LeaseCrunch® Survey of Auditors at 77 US CPA Firms


MILWAUKEE, November 2, 2018 – In a survey of auditors at 77 US CPA firms conducted by LeaseCrunch®, 58% believe that the new recognition of a lease obligation will adversely affect loan covenants for their clients.

 

LeaseCrunch® is the only lease accounting software made by former CPA firm auditors for CPA firm auditors, with a development team made up of CPAs, former Big 4 public accounting auditors, accounting academics and a former FASB staff member. 

 

Questions asked on survey: 

1) Have you started conversations with clients about meeting the new lease accounting reporting requirements?

Yes 90%
No 10%

 

(Responses for CPA firms that have started conversations with clients about the new lease standard.) 

Do you have any clients who are, or will be, early adopters of the new lease standard?

Yes, public and private 4%
Yes, private only 22%
Yes, public only 1%
No 72%
69 100%

 

Have there been any problems with: {could select multiple responses}

Determining which practical expedients should be applied 22%
No problems so far   21%
Book vs. tax implications     17%
Determining the incremental borrowing rate  14%
Accounting for operating leases 11%
Determining the lease term   9%
Don't yet know what problems may exist  6%

 

2) Have any clients raised the issue of potentially violating bank loan covenants when the new lease standard impacts the balance sheet?

Yes 68%
No 32%

           

3) In general, do you think that recognition of a lease obligation will adversely affect loan covenants for your clients?

Yes 59%
No 41%

 

4) Have your clients completed an inventory of their leases?

Yes, completed 14%
Most have started 20%
A few have started 43%
None have started 22%

 

5) For clients who completed an inventory of their leases, was the actual number of leases more or less than thought?

More than thought 17%
Less than thought 1%
What was anticipated 48%
I don't know 33%

 

6) Are existing controls at clients adequate to ensure identification, classification, and documentation of existing leases?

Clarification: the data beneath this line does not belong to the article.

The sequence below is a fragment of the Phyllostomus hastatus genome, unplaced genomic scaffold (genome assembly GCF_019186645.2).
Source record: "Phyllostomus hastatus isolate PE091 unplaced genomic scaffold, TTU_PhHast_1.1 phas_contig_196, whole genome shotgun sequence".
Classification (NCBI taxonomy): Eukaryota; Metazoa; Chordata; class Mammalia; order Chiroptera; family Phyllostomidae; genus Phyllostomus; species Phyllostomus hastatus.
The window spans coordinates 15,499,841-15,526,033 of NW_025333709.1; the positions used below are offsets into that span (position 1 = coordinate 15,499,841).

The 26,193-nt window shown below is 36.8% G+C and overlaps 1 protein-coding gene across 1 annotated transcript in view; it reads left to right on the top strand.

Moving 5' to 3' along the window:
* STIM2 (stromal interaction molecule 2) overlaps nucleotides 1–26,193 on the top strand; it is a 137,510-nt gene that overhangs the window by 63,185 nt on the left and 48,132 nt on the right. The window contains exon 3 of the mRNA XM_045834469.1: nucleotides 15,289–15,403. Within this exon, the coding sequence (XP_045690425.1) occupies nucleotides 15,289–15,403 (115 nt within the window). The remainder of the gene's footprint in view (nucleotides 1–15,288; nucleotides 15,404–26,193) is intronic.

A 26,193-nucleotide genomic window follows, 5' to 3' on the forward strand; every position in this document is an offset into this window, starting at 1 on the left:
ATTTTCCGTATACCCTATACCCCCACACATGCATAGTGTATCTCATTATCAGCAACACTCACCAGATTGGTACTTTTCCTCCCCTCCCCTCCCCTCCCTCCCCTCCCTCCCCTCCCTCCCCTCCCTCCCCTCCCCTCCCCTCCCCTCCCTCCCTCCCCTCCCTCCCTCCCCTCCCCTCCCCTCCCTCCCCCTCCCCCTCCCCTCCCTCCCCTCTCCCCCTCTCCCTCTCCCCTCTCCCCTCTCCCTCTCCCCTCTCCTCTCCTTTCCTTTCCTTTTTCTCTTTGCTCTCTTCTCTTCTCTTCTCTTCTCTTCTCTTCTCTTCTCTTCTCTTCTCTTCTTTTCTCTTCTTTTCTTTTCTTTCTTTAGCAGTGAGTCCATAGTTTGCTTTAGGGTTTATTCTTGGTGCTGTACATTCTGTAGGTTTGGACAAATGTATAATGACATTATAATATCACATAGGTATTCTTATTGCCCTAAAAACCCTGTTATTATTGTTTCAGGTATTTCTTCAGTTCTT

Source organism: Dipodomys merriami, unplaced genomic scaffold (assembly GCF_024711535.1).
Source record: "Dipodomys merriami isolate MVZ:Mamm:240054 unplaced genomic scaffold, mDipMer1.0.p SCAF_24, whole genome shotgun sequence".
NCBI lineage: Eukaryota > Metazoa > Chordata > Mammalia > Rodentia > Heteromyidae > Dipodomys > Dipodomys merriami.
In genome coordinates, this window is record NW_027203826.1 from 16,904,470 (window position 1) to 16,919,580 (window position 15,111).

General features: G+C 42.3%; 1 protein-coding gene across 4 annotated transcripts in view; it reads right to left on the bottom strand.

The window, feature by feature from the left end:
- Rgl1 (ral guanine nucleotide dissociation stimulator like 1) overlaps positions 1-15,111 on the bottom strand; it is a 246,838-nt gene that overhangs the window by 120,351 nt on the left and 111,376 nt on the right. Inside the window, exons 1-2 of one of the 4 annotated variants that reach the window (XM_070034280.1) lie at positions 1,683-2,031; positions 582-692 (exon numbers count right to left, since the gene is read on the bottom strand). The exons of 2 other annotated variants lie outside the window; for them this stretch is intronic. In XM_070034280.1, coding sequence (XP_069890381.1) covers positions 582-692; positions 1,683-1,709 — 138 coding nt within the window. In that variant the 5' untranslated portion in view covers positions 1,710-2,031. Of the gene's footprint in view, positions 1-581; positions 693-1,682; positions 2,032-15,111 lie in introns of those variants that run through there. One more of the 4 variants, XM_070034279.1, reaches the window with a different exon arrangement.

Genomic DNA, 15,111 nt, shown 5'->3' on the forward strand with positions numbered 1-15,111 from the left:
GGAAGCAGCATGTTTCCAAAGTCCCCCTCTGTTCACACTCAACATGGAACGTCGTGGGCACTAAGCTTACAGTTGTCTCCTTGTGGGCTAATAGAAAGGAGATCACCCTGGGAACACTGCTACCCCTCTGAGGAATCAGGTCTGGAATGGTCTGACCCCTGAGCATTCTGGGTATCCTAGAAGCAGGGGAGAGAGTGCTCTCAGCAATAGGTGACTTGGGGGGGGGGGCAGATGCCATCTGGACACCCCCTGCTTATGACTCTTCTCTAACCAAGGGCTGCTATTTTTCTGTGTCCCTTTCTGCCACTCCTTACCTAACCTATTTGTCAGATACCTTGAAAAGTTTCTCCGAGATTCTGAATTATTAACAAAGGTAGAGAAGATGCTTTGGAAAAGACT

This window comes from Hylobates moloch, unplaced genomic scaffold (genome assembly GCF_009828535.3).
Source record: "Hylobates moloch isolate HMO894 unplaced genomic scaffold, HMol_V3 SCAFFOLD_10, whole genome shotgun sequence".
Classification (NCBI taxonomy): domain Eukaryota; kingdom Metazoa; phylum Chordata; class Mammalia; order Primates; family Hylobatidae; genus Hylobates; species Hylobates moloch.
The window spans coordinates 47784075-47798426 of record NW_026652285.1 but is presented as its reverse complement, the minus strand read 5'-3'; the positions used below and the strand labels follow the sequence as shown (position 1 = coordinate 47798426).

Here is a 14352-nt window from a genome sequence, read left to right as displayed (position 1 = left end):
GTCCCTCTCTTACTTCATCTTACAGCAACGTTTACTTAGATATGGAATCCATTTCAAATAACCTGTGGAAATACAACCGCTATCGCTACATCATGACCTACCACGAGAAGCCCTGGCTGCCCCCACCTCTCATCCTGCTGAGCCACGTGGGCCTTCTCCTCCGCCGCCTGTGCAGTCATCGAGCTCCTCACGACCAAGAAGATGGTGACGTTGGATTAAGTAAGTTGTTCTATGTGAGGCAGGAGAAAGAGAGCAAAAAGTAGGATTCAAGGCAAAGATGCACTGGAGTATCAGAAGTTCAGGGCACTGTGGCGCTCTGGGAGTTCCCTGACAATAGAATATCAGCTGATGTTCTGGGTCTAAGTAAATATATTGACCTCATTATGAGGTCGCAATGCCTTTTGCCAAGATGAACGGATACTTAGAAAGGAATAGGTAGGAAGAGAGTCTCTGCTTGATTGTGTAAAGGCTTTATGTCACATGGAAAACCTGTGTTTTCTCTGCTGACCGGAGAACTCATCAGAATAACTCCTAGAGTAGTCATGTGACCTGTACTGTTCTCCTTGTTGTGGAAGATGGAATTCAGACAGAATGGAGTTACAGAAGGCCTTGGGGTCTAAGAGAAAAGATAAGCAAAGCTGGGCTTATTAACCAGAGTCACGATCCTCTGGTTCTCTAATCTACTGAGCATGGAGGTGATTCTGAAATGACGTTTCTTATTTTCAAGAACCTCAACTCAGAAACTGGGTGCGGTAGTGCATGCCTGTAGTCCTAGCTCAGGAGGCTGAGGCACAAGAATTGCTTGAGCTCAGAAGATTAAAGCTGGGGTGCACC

Yes, existing controls generally are sufficient 32%
No, existing controls generally will require revision/enhancement 45%
Controls generally have not been documented or tested  23%

 

7) Do you expect your clients to adopt the package of practical expedients on transition?

Yes, most will elect the practical expedient package  60%
No, most will elect to apply the new standard immediately  3%
Still under consideration   38%

 

8) Do you expect clients to separate lease and nonlease (e.g., service elements) components within a lease or elect the practical expedient that permits a lessee to combine lease and nonlease components to calculate the lease liability?

Generally expect clients to elect separate accounting and a smaller liability/obligation 8%
Generally expect clients to elect the practical expedient  55%
Too soon to tell   38% 

 

9) Do you expect private clients to determine an incremental borrowing rate following the revised guidance or to elect the practical expedient to use a risk-free rate?

Generally expect clients to determine an incremental borrowing rate  18%
Generally expect clients to elect the practical expedient and use the risk free rate 40%
Too soon to tell  42% 

 

10) Do you have any questions about any of the following topics as they relate to the new lease accounting standard: {could select multiple responses}

I have no questions about the new lease standard 22%
Policy elections and practical expedients 18%
Book vs. tax implications  14%
Guiding clients on how to collect lease data 13%
Selecting a software solution  12%
Impact on debt covenants  11%
Identifying and classifying client leases  10%

 

11) Do you feel the FASB has adequately explained what is required for you to help clients comply with the new lease accounting standard?

Yes 75%
No 25%

 

12) Does implementation of the new revenue recognition guidance and the new leasing guidance in consecutive years an issue with clients?

Yes, implementation is straining resources   57%
No, there is little or no overlap between the two standards  19%
Too soon to tell  23%

 

13) With major changes to revenue recognition and leases in consecutive years, should FASB have allowed for more time between initiatives to allow for easier implementation?

Strongly agree with more time between standards  27%
Agree 32%
Neutral 27%
Disagree 12%
Strongly disagree, no need for more time between standards 1%

 

 

The survey was conducted in September and October 2018.

For more information go to: www.LeaseCrunch.com


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